The development of a two-semester first-year seminar to explore the diverse functions of comedy, with attention to its cultural variation and its role in handling difficult topics. Classics professor Christopher Bungard develops a two-semester first-year seminar that explores the role of comedy in human experience. From the laughter of God to the film The Gods Must Be Crazy, the question, Why is it funny? has endured since antiquity. More pointedly, the subject of comedy raises serious questions of its own. To what extent is comedy bound up in cultural norms? Does comedy alienate or invite? How does comedy play with human perceptions? What is the role of comedy in civic discourse? Can we laugh at war? Should we? After an introductory study of how comedy works, students engage in probing these deeper questions while exploring major trends in comedic history. Readings span ancient Athens and Rome, Renaissance Europe, the Middle East, Japan, Nigeria, South Africa, and modern America. They also span diverse genres, from plays and films to traditional fables and comic strips. Students read Aristotle, Aristophanes, and Aesop; Shakespeare, Molière, and Oscar Wilde. They also study Kyogen, a traditional form of Japanese comic theatre; they read Nigerian playwright and Nobel prize winner Wole Soyinka and contemporary philosopher Alenka Zupancic. Classic films such as The Great Dictator, Duck Soup, and episodes of M*A*S*H round out the repertoire. Through performance of plays, a shared blog, and several writing assignments, students formulate their own theories about comedy. Bungard supplements his expertise on Roman comedy by reading primarily modern and global materials. He also attends local performances and speaks with professional comedians to familiarize himself with contemporary practice. He involves his students in Butler's annual undergraduate research conference and presents the work at other venues.

[Grant products]
Project fields: Classical Literature; Interdisciplinary Studies, General; Literature, Other
Program: Enduring Questions: Pilot Course Grants
Division: Education Programs
Total amounts: $21,796 (approved); $21,796 (awarded)
Grant period: 6/1/2014 – 5/31/2017

Linfield College (McMinnville, OR 97128-6894)
Nicholas Buccola (Project Director, 09/13/2013 - present)
AQ-51120-14
NEH Enduring Questions Course on Concepts of Freedom in Philosophy, Law, Literature, and Theology

The development of an elective undergraduate course on ideas about freedom spanning Greek philosophy and early Christian theology to American thought and modern literature.

The development of an elective undergraduate course on ideas about freedom spanning Greek philosophy and early Christian theology to American thought and modern literature. Nicholas Buccola, a political science professor at Linfield College, develops a course that explores the ways freedom has been defined across a broad range of historical eras, cultures, philosophical perspectives, and genres. Buccola asks, What is freedom? Why do human beings want to be free? Should human beings be free? What sorts of political, economic, and social institutions are best suited to promote human freedom? What are the greatest obstacles to human freedom and can those obstacles be overcome? Responses to this enduring question come from writers as diverse as Plato (The Trial and Death of Socrates), Machiavelli (Discourses on Livy), St. Augustine (City of God), Mary Wollstonecraft (A Vindication of the Rights of Woman), Henry David Thoreau (Walden), W. E. B. Du Bois (The Souls of Black Folk), James Baldwin (The Fire Next Time), Ayn Rand (Anthem), Drucilla Cornell (At the Heart of Freedom), and Jonathan Franzen (Freedom). In the work of these writers, students confront ideas about the political dimensions of freedom, threats to freedom posed by state or private power, and the existential perils of freedom. Students complete a writing assignment for each of three sections of the course, take active part in a regular online forum, lead discussion in class, and meet with the professor in small groups for peer-review writing workshops. The work plan includes preparatory reading as well as presentations at a campus-based series of faculty development meetings and at a topical discussion group and conference devoted to the teaching of interdisciplinary courses on "Ultimate Questions."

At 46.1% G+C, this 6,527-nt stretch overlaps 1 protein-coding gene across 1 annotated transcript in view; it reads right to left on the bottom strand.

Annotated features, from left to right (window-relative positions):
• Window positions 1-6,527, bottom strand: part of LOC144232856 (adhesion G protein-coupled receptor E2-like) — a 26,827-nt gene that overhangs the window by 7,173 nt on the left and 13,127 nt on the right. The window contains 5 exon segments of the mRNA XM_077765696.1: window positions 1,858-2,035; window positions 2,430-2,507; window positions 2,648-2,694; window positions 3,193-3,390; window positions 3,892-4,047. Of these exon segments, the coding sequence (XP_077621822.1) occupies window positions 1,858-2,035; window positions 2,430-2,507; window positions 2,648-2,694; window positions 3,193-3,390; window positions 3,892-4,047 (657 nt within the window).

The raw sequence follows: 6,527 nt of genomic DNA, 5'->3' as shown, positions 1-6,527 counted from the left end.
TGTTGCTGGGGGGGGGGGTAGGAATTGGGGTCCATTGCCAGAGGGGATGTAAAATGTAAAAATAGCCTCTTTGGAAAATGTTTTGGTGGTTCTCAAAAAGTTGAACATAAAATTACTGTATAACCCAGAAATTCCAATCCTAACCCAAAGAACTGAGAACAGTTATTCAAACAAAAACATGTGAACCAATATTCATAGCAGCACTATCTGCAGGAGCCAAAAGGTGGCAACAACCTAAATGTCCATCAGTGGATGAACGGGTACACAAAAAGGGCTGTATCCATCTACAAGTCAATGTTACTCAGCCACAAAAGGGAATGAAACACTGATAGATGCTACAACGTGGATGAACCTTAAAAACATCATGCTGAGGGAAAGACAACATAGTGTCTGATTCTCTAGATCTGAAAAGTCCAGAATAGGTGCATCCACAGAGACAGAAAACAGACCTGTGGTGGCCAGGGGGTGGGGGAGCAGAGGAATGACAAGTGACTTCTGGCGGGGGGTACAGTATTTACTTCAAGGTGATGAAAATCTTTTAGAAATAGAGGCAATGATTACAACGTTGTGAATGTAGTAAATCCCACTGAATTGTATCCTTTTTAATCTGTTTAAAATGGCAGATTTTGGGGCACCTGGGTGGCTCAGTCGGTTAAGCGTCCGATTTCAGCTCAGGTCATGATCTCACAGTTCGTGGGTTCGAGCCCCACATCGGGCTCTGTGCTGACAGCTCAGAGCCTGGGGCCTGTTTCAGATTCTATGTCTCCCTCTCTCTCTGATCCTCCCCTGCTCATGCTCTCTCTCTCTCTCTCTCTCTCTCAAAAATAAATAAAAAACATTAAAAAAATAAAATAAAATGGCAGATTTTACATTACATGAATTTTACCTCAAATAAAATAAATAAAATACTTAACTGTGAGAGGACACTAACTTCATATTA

Project fields: Political Science, General; Political Theory; Western Civilization
Program: Enduring Questions: Pilot Course Grants
Division: Education Programs
Total amounts: $22,000 (approved); $22,000 (awarded)
Grant period: 6/1/2014 – 5/31/2016

North Georgia College and State University (Dahlonega, GA 30533)
Renee Bricker (Project Director, 09/13/2013 - present)
AQ-51123-14
NEH Enduring Questions Course on Concepts of Peace in Western and Eastern Cultures

The development of an upper-level undergraduate seminar on ideas about how to attain and secure peace, open to cadets and civilian students at a military college.